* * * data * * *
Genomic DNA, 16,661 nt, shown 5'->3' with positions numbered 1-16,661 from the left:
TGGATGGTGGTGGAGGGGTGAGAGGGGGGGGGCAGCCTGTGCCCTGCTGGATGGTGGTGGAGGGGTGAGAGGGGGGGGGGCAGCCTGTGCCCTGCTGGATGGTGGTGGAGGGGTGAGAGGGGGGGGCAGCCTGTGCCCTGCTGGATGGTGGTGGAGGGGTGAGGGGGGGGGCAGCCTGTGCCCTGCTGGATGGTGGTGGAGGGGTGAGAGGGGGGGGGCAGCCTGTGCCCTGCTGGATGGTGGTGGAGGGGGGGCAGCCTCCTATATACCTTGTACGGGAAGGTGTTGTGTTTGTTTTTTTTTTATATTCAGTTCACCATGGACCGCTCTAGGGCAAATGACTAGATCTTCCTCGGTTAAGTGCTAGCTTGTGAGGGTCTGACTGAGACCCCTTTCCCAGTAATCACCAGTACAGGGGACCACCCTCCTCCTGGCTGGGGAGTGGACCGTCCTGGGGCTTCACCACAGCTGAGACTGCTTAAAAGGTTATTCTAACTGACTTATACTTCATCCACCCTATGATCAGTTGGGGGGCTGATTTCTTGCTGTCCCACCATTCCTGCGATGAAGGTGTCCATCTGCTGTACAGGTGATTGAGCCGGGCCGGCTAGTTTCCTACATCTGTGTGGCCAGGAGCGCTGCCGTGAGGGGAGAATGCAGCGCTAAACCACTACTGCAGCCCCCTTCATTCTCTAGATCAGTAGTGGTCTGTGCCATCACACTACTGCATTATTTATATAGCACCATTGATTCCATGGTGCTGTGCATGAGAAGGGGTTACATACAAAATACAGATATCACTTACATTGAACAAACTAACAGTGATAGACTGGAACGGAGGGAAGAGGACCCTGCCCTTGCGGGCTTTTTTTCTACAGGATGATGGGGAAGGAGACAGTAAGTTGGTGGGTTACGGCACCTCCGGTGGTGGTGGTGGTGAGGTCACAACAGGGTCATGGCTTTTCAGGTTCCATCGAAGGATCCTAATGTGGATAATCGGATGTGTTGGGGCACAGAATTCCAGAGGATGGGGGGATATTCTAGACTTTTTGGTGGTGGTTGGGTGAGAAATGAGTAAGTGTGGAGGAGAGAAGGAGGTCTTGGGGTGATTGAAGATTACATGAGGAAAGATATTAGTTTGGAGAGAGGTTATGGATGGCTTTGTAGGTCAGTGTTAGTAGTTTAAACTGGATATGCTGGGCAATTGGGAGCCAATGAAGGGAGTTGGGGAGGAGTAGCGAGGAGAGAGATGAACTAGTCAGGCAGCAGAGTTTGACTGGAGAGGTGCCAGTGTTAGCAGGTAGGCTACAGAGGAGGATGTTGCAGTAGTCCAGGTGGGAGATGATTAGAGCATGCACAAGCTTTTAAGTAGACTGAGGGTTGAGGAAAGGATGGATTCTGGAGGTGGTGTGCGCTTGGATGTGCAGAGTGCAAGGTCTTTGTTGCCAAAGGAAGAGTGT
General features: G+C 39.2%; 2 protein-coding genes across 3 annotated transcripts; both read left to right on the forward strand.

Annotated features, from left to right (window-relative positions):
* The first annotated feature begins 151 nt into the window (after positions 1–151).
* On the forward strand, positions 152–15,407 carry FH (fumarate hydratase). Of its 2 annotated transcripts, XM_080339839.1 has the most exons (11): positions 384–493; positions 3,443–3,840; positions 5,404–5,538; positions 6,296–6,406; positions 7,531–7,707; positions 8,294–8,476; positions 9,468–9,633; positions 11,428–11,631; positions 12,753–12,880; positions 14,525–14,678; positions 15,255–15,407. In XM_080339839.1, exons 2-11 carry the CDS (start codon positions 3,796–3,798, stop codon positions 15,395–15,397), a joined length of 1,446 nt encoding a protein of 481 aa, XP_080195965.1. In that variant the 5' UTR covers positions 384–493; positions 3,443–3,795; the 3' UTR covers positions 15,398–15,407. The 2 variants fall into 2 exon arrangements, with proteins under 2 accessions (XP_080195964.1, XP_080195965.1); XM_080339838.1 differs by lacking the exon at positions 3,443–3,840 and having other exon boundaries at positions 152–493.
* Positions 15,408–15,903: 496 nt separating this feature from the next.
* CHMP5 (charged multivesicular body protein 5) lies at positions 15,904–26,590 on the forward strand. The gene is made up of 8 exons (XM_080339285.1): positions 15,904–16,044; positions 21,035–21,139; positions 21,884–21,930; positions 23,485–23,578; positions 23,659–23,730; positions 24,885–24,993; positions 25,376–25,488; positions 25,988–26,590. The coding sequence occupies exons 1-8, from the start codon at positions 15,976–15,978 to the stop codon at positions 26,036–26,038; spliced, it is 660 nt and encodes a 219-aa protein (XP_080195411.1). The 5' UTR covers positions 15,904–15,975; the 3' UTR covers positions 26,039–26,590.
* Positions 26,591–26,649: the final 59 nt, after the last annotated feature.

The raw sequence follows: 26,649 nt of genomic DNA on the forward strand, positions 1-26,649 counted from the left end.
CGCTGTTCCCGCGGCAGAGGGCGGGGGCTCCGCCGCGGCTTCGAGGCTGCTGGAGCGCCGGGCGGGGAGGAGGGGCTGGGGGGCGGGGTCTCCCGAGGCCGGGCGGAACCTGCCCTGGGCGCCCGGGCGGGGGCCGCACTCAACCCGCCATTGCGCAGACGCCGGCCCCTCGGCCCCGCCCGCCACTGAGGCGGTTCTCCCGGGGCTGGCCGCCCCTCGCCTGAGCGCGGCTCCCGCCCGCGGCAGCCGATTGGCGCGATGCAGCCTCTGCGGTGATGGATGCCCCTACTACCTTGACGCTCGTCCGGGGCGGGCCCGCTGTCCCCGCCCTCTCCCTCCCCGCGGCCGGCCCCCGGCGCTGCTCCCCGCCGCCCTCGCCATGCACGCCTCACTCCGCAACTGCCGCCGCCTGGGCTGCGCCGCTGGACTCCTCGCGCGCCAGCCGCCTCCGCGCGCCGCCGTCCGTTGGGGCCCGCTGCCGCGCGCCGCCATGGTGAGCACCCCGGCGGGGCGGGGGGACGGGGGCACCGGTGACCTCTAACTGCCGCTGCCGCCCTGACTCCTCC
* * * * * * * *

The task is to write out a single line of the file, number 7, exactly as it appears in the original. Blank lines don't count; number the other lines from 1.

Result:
* Positions 15,408–15,903: 496 nt separating this feature from the next.